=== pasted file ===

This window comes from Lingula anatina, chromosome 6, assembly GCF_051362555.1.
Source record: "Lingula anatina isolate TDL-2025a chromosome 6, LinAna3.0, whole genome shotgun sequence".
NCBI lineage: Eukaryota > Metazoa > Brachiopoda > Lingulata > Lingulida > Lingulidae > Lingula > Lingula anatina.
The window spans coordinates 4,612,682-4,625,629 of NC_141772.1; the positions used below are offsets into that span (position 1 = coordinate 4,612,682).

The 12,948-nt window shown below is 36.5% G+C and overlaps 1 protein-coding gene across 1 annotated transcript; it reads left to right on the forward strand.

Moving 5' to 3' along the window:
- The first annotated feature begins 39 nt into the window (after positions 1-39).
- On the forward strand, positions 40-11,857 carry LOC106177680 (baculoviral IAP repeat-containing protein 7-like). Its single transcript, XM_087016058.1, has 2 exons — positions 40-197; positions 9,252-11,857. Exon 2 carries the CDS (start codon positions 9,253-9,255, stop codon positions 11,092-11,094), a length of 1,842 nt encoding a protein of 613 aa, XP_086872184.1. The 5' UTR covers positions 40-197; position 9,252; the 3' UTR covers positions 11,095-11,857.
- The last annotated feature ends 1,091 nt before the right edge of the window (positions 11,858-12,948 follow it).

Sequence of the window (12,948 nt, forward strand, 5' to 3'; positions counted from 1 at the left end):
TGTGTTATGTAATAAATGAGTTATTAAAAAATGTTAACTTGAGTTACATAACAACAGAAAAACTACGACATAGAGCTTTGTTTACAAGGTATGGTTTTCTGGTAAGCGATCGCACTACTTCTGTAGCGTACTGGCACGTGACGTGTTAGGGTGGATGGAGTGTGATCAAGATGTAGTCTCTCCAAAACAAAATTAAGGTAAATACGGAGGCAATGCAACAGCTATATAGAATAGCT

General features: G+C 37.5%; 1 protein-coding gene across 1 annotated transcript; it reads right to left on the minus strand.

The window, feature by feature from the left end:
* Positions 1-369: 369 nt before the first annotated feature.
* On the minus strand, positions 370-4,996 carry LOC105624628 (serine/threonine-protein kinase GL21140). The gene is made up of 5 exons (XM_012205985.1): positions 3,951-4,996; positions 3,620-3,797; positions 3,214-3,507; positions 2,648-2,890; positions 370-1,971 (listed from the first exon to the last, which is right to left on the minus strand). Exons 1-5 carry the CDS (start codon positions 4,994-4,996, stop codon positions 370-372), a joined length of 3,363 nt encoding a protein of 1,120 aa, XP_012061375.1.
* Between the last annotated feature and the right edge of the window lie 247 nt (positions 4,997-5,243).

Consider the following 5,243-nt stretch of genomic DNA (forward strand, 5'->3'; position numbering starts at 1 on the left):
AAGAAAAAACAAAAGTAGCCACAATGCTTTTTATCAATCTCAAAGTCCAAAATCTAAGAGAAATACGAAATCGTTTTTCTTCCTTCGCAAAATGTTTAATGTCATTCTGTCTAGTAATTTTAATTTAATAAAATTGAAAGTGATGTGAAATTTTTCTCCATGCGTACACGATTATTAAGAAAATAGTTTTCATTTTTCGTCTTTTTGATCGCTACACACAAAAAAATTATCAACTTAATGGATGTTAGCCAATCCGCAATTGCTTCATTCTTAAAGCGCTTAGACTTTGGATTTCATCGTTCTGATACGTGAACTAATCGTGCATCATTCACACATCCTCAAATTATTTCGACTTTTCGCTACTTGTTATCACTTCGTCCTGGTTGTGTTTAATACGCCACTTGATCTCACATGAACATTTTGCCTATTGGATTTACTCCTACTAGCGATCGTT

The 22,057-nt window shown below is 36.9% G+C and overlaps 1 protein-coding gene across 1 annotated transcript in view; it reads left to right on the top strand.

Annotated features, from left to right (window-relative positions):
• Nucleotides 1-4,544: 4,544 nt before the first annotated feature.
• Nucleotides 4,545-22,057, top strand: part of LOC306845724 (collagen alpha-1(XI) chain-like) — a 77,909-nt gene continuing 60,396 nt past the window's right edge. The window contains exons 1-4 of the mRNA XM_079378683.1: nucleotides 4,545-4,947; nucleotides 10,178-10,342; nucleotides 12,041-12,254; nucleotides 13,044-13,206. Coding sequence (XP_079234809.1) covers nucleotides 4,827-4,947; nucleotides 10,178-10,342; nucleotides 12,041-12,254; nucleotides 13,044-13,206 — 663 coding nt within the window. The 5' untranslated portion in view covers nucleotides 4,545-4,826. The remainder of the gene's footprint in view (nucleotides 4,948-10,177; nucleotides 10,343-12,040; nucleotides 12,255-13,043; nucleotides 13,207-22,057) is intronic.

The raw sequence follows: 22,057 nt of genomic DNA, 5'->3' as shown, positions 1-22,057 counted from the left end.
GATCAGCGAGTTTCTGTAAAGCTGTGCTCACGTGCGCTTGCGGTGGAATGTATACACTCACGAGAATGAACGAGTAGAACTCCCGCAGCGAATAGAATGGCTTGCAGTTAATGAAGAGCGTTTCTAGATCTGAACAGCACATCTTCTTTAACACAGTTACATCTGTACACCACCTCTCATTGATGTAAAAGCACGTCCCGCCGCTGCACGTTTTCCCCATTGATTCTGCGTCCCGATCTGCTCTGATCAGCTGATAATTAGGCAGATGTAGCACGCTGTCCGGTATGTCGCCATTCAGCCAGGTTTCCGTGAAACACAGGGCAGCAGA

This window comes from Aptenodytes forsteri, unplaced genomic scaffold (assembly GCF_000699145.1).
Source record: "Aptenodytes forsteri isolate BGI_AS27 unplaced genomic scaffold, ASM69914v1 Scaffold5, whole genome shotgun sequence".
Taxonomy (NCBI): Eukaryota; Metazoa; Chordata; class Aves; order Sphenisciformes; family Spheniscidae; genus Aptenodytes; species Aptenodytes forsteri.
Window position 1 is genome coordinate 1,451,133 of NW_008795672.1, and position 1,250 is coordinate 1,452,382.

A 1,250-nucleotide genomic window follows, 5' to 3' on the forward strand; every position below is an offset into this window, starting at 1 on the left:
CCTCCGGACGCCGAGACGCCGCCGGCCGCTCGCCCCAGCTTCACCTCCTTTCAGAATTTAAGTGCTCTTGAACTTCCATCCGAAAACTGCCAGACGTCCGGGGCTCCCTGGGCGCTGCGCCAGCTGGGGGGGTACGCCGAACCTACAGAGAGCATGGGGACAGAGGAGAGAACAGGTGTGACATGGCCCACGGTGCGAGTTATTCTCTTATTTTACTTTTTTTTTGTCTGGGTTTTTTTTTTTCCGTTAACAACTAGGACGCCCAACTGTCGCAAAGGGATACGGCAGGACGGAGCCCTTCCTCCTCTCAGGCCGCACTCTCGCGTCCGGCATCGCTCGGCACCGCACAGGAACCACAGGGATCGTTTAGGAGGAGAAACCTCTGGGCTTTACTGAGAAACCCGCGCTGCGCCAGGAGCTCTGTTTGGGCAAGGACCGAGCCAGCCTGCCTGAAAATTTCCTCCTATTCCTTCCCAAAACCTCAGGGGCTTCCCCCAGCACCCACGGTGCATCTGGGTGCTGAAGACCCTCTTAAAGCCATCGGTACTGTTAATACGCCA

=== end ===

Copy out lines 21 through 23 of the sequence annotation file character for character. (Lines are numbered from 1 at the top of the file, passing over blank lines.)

• Nucleotides 1-4,544: 4,544 nt before the first annotated feature.
• Nucleotides 4,545-22,057, top strand: part of LOC306845724 (collagen alpha-1(XI) chain-like) — a 77,909-nt gene continuing 60,396 nt past the window's right edge. The window contains exons 1-4 of the mRNA XM_079378683.1: nucleotides 4,545-4,947; nucleotides 10,178-10,342; nucleotides 12,041-12,254; nucleotides 13,044-13,206. Coding sequence (XP_079234809.1) covers nucleotides 4,827-4,947; nucleotides 10,178-10,342; nucleotides 12,041-12,254; nucleotides 13,044-13,206 — 663 coding nt within the window. The 5' untranslated portion in view covers nucleotides 4,545-4,826. The remainder of the gene's footprint in view (nucleotides 4,948-10,177; nucleotides 10,343-12,040; nucleotides 12,255-13,043; nucleotides 13,207-22,057) is intronic.

The raw sequence follows: 22,057 nt of genomic DNA, 5'->3' as shown, positions 1-22,057 counted from the left end.